Central Asian leaders like to point to economic growth rates as confirmation of their sage rule. And while the region’s GDP growth has been impressive in recent years, this figure does not tell the whole story. As an aggregate measure of total output, GDP does not account for how equitable development is; or how effective economic growth is in lifting the vulnerable out of poverty.
A look at poverty rates in the region’s two poorest countries, Kyrgyzstan and Tajikistan – where growth since 2000 has averaged just under 5 percent and about 7.7 percent, respectively – hammers home this reality. According to the Asian Development Bank, almost 30 percent of Tajikistan’s population was living below the national poverty line in 2017. The figure is slightly lower, 25.6 percent, in Kyrgyzstan. By comparison, Nepal, which has a similar economic and geographic structure, and a similarly high dependence on remittances, had comparable poverty levels a decade ago.
Yes, poverty in Kyrgyzstan and Tajikistan has declined. According to the World Bank, poverty rates fell by an average of 7 percentage points annually between 2002 and 2009 in both countries. But since 2009 the reduction in poverty rates has decelerated. According to the World Bank’s calculations, the poverty rate has pretty much remained unchanged in Kyrgyzstan since 2009, while it has only fallen by 1 percentage point each year in Tajikistan.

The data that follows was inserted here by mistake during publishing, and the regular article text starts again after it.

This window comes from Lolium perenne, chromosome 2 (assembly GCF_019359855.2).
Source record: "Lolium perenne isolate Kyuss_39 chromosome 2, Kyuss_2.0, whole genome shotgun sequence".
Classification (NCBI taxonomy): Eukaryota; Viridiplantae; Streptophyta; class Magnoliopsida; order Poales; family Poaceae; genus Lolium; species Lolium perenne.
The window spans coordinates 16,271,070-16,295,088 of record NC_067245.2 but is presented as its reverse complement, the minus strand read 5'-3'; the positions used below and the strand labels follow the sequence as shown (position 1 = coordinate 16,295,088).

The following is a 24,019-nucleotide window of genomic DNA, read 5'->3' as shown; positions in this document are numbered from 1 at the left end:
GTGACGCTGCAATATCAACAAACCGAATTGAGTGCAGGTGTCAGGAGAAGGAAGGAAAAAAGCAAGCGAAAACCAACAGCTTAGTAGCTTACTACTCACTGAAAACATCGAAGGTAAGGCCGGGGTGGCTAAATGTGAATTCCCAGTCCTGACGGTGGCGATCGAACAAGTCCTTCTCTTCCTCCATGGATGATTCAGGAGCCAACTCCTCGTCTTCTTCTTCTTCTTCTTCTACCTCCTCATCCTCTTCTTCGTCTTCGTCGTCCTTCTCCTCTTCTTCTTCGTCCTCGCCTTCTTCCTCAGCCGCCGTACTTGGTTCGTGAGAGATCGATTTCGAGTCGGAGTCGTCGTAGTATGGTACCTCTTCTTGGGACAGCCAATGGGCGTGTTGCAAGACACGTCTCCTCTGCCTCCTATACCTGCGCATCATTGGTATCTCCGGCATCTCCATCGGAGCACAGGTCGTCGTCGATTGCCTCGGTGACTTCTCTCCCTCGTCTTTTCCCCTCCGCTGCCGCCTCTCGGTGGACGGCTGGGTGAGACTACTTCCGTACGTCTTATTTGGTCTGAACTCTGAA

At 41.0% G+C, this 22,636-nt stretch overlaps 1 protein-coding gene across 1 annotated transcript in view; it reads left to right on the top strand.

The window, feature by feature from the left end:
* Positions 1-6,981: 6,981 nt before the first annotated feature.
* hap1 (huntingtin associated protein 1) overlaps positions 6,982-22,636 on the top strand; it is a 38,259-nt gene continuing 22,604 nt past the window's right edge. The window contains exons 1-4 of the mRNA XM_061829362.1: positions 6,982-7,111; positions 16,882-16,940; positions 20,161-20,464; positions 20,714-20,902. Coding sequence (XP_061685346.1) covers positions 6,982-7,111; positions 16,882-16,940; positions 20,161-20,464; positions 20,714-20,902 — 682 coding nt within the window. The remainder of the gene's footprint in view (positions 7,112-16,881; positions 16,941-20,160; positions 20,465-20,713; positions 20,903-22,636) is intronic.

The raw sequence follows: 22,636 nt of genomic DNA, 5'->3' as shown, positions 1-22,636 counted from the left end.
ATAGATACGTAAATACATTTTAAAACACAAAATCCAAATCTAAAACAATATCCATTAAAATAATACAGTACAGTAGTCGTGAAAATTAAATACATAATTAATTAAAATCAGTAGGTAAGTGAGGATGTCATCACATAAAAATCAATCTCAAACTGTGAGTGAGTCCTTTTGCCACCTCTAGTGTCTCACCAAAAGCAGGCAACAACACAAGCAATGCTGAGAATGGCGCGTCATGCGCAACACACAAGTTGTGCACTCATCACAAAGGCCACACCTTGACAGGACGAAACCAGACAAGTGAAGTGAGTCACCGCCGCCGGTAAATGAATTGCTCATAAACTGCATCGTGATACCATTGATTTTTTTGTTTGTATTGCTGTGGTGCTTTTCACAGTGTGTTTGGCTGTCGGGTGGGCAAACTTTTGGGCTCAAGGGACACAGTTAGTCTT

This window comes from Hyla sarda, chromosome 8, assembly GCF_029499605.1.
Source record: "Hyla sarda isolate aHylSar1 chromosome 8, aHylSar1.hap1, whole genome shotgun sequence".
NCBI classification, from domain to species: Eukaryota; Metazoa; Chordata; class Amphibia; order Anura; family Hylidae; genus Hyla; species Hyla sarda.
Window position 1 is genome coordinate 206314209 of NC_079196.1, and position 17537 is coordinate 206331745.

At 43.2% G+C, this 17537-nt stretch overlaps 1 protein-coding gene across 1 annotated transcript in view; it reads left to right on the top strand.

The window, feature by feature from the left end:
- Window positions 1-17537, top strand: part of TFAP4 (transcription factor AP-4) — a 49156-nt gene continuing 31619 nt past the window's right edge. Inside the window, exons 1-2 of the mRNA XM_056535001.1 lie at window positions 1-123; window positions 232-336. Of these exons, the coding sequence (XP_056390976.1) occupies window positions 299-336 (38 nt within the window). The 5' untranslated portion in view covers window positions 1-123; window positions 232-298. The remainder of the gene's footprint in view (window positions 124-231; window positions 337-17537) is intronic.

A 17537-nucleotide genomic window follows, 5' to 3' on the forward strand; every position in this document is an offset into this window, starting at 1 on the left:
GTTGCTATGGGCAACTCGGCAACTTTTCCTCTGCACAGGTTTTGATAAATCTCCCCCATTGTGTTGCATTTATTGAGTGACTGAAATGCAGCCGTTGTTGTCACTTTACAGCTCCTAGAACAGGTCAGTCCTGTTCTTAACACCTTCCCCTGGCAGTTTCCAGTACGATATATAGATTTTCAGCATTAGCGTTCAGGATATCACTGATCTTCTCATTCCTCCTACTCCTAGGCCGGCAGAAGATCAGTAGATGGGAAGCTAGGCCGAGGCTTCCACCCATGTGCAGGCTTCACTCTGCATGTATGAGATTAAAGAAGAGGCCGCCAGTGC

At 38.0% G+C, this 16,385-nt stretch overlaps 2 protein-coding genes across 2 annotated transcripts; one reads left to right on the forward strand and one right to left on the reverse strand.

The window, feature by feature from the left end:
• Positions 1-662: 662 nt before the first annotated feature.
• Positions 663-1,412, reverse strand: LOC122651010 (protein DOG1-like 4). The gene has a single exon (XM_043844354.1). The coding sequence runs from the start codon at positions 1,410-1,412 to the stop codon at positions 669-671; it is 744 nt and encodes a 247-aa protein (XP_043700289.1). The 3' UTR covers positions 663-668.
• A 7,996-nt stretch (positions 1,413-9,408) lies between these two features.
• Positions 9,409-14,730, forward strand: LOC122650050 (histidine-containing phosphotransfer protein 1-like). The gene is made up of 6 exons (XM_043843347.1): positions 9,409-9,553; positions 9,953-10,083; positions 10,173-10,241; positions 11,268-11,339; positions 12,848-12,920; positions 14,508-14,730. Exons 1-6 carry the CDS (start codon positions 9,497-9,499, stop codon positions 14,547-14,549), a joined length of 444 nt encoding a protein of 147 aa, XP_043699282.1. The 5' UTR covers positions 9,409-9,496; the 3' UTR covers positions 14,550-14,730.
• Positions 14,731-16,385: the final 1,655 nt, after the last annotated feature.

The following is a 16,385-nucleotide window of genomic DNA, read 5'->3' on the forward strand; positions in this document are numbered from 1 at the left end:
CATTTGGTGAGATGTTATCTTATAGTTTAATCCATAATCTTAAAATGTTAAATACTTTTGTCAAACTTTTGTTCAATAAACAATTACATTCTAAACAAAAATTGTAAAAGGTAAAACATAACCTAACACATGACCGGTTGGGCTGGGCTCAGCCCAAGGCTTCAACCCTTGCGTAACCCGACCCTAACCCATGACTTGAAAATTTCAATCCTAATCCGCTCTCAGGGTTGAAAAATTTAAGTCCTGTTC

So why has poverty reduction stagnated while both economies grow at a fairly robust pace?
One part of the answer can be found in the lack of job creation and anemic wage growth. New and better jobs are some of the most effective means to reduce poverty. Dushanbe and Bishkek have both struggled at this; collectively, millions of their citizens are forced to seek work in Russia.
In Tajikistan, despite 7.2 percent annual economic growth between 2003 and 2013, employment only rose by 2.1 percent annually in that same period. Nominal wage growth in Kyrgyzstan has declined sharply over the past decade: official data show that wage growth has fallen from around 17 percent in 2010 to 4.8 percent in 2018. Even in real terms (accounting for lower inflation over the past few years), this still translates into slowing wage growth.
One reason job creation (and wage growth) is so low in both countries is the oversized public sector, which tends to crowd out the formal private sector. A 2017 World Bank report said that only 13 percent of jobs in Tajikistan were in the formal private sector. In addition, corruption and all-around abysmal business environments in both countries means that potential entrepreneurs face high barriers to entry and high operating risks. Dushanbe is focused on building the tallest dam in the world. That’s doing little for Tajikistan’s poorest.
Sam Bhutia is an economist specializing in the former Soviet Union.